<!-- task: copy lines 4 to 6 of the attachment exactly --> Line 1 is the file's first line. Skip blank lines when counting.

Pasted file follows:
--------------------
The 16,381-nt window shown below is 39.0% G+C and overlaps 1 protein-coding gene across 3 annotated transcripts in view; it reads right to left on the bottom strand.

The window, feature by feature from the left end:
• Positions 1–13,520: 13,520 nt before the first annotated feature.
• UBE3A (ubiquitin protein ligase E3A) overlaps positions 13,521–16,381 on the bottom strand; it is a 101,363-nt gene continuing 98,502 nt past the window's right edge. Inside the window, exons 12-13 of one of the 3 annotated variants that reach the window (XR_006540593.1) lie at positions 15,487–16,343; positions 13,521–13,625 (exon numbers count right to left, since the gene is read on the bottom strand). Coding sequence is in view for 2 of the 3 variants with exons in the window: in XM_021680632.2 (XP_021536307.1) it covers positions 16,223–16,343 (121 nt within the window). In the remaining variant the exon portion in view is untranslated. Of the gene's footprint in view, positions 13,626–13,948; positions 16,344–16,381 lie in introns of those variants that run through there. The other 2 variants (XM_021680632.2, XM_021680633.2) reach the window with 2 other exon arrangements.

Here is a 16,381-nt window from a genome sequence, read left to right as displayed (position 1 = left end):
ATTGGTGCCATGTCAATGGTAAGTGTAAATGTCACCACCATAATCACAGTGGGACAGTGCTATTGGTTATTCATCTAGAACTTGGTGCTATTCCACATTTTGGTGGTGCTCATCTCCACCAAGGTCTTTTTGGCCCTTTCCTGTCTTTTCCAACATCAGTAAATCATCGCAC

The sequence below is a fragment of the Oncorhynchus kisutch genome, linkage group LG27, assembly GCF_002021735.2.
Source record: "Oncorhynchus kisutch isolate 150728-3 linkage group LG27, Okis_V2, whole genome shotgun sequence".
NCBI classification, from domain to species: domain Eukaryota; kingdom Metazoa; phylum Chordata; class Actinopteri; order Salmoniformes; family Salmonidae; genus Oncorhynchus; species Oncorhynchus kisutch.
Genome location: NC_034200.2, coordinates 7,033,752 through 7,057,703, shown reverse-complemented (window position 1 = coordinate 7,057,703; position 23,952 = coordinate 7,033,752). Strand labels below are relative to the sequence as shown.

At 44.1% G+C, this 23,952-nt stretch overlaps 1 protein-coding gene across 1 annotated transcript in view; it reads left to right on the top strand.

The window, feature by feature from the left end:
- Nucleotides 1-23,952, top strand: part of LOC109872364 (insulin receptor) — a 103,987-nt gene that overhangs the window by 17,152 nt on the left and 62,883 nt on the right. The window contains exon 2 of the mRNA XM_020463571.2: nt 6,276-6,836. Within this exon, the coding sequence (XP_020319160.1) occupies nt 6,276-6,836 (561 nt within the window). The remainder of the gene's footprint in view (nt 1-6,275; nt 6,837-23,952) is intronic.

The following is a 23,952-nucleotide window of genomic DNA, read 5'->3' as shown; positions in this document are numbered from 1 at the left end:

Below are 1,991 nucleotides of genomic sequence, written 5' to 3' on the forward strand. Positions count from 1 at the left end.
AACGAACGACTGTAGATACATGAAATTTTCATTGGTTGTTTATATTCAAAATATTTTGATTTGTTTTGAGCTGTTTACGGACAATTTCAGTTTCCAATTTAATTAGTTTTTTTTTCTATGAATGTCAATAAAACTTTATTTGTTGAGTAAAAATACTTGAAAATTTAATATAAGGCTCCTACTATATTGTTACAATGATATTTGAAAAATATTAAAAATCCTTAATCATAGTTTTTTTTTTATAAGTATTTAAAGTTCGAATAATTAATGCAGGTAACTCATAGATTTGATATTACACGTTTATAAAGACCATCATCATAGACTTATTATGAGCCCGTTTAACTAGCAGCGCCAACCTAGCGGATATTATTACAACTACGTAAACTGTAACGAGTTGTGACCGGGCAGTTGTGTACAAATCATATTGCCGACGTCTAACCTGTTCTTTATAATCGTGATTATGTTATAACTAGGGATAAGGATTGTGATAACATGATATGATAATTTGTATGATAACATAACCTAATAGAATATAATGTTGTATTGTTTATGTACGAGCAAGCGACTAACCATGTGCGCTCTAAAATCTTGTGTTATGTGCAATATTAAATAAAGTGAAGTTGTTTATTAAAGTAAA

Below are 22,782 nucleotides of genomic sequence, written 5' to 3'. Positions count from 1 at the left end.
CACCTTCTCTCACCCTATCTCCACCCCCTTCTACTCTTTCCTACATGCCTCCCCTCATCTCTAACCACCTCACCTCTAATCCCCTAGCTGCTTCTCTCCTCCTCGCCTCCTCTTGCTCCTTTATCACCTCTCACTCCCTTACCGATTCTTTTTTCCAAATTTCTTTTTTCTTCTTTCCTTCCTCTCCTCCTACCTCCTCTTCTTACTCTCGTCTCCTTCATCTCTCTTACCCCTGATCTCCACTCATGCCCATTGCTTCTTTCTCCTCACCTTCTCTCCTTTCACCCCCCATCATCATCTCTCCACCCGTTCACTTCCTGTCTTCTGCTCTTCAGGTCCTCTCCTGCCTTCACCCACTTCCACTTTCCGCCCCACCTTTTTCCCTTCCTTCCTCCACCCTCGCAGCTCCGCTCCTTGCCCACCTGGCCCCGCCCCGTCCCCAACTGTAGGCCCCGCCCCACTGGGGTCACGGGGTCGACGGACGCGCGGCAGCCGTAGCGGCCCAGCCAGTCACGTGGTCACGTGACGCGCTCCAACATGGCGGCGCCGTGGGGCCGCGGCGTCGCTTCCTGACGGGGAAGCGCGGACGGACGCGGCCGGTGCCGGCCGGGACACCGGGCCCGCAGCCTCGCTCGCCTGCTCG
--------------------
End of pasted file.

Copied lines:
• UBE3A (ubiquitin protein ligase E3A) overlaps positions 13,521–16,381 on the bottom strand; it is a 101,363-nt gene continuing 98,502 nt past the window's right edge. Inside the window, exons 12-13 of one of the 3 annotated variants that reach the window (XR_006540593.1) lie at positions 15,487–16,343; positions 13,521–13,625 (exon numbers count right to left, since the gene is read on the bottom strand). Coding sequence is in view for 2 of the 3 variants with exons in the window: in XM_021680632.2 (XP_021536307.1) it covers positions 16,223–16,343 (121 nt within the window). In the remaining variant the exon portion in view is untranslated. Of the gene's footprint in view, positions 13,626–13,948; positions 16,344–16,381 lie in introns of those variants that run through there. The other 2 variants (XM_021680632.2, XM_021680633.2) reach the window with 2 other exon arrangements.

Here is a 16,381-nt window from a genome sequence, read left to right as displayed (position 1 = left end):
ATTGGTGCCATGTCAATGGTAAGTGTAAATGTCACCACCATAATCACAGTGGGACAGTGCTATTGGTTATTCATCTAGAACTTGGTGCTATTCCACATTTTGGTGGTGCTCATCTCCACCAAGGTCTTTTTGGCCCTTTCCTGTCTTTTCCAACATCAGTAAATCATCGCAC